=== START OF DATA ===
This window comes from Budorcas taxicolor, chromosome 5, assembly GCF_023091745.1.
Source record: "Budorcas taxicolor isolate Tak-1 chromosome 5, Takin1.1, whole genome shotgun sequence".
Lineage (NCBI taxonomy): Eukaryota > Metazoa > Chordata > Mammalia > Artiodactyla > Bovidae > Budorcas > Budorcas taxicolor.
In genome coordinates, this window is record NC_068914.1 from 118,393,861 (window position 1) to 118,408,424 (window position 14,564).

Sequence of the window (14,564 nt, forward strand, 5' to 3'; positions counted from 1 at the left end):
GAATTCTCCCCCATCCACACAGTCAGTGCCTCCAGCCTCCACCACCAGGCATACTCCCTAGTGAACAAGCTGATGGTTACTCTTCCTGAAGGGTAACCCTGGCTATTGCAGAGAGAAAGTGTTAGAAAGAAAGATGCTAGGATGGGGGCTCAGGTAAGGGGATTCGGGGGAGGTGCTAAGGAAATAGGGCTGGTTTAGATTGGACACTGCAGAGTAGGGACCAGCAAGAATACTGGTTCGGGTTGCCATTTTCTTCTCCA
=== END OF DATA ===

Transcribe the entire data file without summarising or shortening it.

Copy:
This window comes from Budorcas taxicolor, chromosome 5, assembly GCF_023091745.1.
Source record: "Budorcas taxicolor isolate Tak-1 chromosome 5, Takin1.1, whole genome shotgun sequence".
Lineage (NCBI taxonomy): Eukaryota > Metazoa > Chordata > Mammalia > Artiodactyla > Bovidae > Budorcas > Budorcas taxicolor.
In genome coordinates, this window is record NC_068914.1 from 118,393,861 (window position 1) to 118,408,424 (window position 14,564).

Sequence of the window (14,564 nt, forward strand, 5' to 3'; positions counted from 1 at the left end):
GAATTCTCCCCCATCCACACAGTCAGTGCCTCCAGCCTCCACCACCAGGCATACTCCCTAGTGAACAAGCTGATGGTTACTCTTCCTGAAGGGTAACCCTGGCTATTGCAGAGAGAAAGTGTTAGAAAGAAAGATGCTAGGATGGGGGCTCAGGTAAGGGGATTCGGGGGAGGTGCTAAGGAAATAGGGCTGGTTTAGATTGGACACTGCAGAGTAGGGACCAGCAAGAATACTGGTTCGGGTTGCCATTTTCTTCTCCA